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2021, 04 Avqust, çərşənbə, Bakı vaxtı 01:24

Special Award Given To Azerbaijan’s Persecuted Journalists And Activists

Azerbaijan. political prisoners.

On 18 March, at the Barbican Centre in London, Index on Censorship hosted its annual Freedom of Expression Awards. Journalists, activists, and artists from Saudi Arabia, Angola, Morocco, Kenya, and Hungary accepted well-deserved awards in recognition of their courage and innovation in advocating free expression in difficult climates.

The absence of any journalists or activists from Azerbaijan was notable, as there have been winners from Azerbaijan three out of the past five years. But that was not because no one had been nominated. Quite the contrary; in fact, there were so many deserving individuals from Azerbaijan that the judges had decided to create a special award to honor them all.

In the middle of the ceremony, Sage Director David McCune presented a special award to all of the persecuted writers, journalists, and activists of Azerbaijan, in recognition of their courage in fighting for free expression and democracy in increasingly hostile conditions. Azerbaijan, he noted, presented itself as a democracy; President Aliyev has stated that fundamental freedoms are respected, and the country has been allowed to chair the Council of Europe and host the upcoming inaugural European Games. But the situation on the ground was a far different reality.

McCune specifically mentioned human rights defenders Anar Mammadli, Bashir Suleymanli, Leyla Yunus, Arif Yunus, Rasul Jafarov, Emin Huseynov, and Intigam Aliyev, as well as journalists Seymur Hezi and Khadija Ismayilova, who have all been jailed or forced into hiding, as well as Azadliq newspaper, which faces bankruptcy. Photos of these individuals and their names were displayed on the large screen in the auditorium. There were few dry eyes in the room.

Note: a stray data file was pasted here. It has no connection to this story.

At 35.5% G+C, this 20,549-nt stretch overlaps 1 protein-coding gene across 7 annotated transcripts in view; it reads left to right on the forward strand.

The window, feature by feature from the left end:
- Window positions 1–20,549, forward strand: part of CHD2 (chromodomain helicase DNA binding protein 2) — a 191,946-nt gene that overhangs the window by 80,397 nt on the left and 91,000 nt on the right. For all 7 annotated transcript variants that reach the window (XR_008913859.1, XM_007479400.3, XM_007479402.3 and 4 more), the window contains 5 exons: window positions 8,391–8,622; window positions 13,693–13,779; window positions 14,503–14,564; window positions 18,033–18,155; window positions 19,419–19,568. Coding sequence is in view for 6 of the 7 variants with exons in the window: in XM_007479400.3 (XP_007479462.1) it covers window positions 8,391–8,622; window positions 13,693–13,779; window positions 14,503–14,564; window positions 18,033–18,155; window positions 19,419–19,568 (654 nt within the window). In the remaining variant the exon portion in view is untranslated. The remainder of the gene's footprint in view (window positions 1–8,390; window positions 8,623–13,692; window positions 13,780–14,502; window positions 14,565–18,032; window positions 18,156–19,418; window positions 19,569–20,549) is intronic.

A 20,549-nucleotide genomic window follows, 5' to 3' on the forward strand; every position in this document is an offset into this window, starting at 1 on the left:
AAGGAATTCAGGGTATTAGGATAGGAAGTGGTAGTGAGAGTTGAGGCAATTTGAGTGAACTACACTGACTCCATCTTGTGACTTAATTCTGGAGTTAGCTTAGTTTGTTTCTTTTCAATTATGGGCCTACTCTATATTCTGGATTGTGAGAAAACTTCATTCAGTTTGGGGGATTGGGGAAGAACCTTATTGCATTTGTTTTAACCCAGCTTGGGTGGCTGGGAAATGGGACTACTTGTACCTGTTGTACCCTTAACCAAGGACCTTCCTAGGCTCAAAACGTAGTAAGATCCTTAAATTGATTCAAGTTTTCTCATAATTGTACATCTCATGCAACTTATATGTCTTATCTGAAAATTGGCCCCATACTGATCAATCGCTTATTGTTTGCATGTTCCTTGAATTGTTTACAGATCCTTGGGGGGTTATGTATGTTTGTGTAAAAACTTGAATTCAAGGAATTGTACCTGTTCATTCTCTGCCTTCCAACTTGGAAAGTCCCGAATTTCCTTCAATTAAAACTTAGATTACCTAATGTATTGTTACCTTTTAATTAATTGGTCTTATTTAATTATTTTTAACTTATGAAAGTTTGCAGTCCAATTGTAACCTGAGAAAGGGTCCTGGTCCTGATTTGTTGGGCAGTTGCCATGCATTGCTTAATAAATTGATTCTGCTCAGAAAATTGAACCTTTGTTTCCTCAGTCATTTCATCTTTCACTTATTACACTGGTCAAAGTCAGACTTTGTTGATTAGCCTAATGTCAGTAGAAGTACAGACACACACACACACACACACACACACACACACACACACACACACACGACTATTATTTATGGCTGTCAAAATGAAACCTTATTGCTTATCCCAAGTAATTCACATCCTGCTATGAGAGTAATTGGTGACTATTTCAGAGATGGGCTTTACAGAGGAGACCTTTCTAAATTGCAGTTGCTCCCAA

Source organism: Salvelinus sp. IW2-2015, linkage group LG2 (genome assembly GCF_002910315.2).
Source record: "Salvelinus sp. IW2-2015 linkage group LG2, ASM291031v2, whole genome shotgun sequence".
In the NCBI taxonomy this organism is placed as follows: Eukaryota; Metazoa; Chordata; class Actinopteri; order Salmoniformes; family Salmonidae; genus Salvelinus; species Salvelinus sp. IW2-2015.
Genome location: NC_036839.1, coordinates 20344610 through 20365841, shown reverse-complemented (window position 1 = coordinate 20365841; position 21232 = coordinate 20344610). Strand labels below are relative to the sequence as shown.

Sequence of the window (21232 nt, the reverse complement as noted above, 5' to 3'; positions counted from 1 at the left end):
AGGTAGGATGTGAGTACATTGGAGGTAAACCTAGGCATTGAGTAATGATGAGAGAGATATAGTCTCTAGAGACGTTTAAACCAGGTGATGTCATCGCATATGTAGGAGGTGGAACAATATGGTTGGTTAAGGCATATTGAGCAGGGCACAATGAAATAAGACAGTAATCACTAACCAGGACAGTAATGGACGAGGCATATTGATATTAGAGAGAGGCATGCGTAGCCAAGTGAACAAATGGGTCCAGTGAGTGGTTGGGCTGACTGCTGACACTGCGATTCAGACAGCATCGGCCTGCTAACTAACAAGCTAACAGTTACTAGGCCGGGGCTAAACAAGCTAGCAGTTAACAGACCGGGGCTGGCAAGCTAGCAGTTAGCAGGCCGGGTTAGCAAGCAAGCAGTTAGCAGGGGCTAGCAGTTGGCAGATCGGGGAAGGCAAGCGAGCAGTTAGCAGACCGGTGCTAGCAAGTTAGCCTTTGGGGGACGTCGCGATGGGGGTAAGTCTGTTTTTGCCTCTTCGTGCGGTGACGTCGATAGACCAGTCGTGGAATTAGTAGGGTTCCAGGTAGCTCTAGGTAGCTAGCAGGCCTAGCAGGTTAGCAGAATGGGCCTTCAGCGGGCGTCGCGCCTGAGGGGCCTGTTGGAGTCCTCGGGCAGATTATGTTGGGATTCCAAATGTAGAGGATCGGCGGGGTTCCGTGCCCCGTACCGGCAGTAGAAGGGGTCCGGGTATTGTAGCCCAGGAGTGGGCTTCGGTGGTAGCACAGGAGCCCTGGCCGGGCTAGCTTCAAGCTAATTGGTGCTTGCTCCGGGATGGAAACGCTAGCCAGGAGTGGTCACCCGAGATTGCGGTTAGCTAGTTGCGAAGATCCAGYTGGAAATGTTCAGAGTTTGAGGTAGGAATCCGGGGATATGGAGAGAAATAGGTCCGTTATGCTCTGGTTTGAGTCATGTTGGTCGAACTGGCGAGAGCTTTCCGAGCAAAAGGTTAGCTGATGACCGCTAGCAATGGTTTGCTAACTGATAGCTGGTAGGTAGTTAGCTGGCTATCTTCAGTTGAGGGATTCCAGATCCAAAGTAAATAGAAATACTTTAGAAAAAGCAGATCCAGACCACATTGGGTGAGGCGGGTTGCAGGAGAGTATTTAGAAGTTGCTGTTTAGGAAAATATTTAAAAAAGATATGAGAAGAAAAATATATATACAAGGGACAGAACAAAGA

McCune’s remarks were followed by a video message from exiled Azerbaijani journalist Idrak Abbasov, who accepted the award on behalf of his colleagues and spoke of the government’s control of the media and the broader lack of freedom of expression in Azerbaijan. “Freedom of speech has been completely stifled. Our colleagues have been murdered…No one has been called to account. Many journalists have been brutally and repeatedly beaten, and no one has been punished. This is Azerbaijan. This is the horrific way the country is being ruled,” he said.

Abbasov won an Index on Censorship award for journalism in 2012. Just weeks later, he was brutally beaten by employees of the State Oil Company of Azerbaijan while filming them demolishing homes in his village. No one was ever held to account, and Abbasov himself was later blamed for the attack. In the years since, Abbasov and his family have faced continuous harassment and threats, and were finally forced to flee the country for safety.

Other former Index on Censorship award winners have also faced extensive persecution from the Azerbaijani authorities. Former director of the Media Rights Institute Rashid Hajili won the Index on Censorship advocacy award in 2010. Last year, following tremendous pressure in connection with a criminal investigation into a large group of NGOs, Hajili announced the closure of the Media Rights Institute, which has served as a serious blow to freedom of expression in the country.

Azadliq newspaper won the Index on Censorship journalism award in 2014, but has continued to experience serious pressure through the arrests of its journalists and financial difficulties caused by excessive defamation lawsuits, as well as state control or influence over printing facilities, distribution networks, and the advertising market. Azadliq was forced to temporarily suspend publication in 2014, and its future remains uncertain to this day.

While recognition of the courageous work journalists and free expression advocates carry out in Azerbaijan is important, it is clear that awards such as the Index on Censorship Freedom of Expression Awards are not enough. What is needed is concrete support for these persecuted individuals and groups, and tangible action from the international community to hold the Azerbaijani government accountable for its human rights obligations – starting with the release of the jailed journalists, human rights defenders, and many other political prisoners in the country.